At the End Violence Solutions Summit in Stockholm on 14-15 February, SOS Children’s Villages is joining the international community in identifying solutions to protect children and end violence against them.
Bodil Långberg, board member of SOS Children’s Villages Sweden, will be part of SOS Children’s Villages’ delegation at the Summit. Ms Långberg has worked in the field of children’s rights for more than 20 years. She has carried out multiple research projects and co-authored publications on children’s rights and violence against children in Sweden.
Sweden has a long history of protecting children from violence and abuse, and it was the first country in the world to pass a law banning violence against children in 1979.
In this interview, Bodil Långberg speaks about the severe impact that violence can have on children, the importance of supporting families to prevent violence, and the role of organisations such as SOS Children’s Villages in protecting children.
Violence against children is a global problem. Is data available on how many children and young people are affected?
Although there are some statistics, there is still a lack of data. If we look at Europe, for example, we can assume that at least five percent of all children are exposed to domestic abuse and that at least four percent of children are exposed to severe psychological abuse. These are low estimates.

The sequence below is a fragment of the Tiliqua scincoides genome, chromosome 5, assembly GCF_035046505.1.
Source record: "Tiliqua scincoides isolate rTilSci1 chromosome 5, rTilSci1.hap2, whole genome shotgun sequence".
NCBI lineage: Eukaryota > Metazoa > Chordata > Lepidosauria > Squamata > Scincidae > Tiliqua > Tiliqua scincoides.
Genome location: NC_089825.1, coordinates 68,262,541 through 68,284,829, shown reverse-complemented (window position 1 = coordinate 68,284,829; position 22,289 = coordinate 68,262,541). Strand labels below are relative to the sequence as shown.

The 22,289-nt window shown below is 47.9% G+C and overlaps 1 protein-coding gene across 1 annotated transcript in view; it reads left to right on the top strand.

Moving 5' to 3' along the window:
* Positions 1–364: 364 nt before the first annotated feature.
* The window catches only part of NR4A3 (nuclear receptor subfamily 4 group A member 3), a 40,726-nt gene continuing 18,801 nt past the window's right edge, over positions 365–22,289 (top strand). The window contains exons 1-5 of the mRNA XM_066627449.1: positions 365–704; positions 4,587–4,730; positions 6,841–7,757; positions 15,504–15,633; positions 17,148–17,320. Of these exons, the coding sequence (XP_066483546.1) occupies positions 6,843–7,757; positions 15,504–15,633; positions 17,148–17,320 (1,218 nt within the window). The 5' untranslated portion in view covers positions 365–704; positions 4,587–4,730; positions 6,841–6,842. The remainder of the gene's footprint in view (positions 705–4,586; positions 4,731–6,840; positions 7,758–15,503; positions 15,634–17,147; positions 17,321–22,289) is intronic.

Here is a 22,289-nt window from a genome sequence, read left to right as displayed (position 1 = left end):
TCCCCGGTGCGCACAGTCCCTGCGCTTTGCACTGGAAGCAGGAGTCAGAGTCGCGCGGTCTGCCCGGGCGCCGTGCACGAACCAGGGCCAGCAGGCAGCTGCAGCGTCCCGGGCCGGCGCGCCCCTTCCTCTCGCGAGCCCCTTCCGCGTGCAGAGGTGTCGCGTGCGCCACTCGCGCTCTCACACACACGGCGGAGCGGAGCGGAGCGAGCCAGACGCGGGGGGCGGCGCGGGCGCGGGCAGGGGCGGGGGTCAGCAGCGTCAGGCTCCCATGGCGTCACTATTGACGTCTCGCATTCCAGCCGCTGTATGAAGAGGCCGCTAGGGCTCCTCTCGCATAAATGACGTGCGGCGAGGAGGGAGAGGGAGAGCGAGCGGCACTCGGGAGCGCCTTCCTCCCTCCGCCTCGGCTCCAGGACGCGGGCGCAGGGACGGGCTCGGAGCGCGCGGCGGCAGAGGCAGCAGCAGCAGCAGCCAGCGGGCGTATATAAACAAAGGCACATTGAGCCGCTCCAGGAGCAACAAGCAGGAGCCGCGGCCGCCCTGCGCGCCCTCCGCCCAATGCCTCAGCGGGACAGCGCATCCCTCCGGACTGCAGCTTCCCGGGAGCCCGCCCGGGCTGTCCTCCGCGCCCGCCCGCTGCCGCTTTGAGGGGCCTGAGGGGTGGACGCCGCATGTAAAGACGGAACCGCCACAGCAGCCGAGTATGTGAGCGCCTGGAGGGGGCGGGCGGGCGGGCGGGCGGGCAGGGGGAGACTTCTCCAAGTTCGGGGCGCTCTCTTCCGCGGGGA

There is no global systematic approach to collect data on violence against children. In Sweden, we have carried out research into this topic four times over the years. But data collection varies from country to country.
We also have to remember that when an adult uses violence against children, there are often no other grown-ups in the room. The perpetrator and the child are alone. And often, when a child tries to tell another adult what has happened, they are not believed. So it is difficult to say what the extent of the problem is. There is a significant number of unrecorded cases.
Which forms of violence against children exist?
It is important to clarify what we mean when we speak about violence or ‘abuse’. Do we refer to sexual, physical or mental abuse, or do we also include other forms of violence? If a child witnesses domestic violence, if a child sees that the father beats the mother, is that violence against children as well?
In Sweden, it is considered a very serious issue when a child sees violence in his or her home. It is recognised that children need support when they are exposed to such situations.
The UN Convention on the Rights of the Child, the Guidelines for the Alternative Care of Children and the Sustainable Development Goals clearly set out the child’s right to protection. Why do so many children still suffer from violence?
I believe that it is a question of attitude and cultural factors, among other things.
Violence against children and adolescents is really a public health problem. In Sweden, it has been recognised as such, and the government has repeatedly funded large research efforts. But it’s not the same in all countries. Just over 50 countries worldwide have a law banning corporal punishment. That’s only about one-fourth of all countries.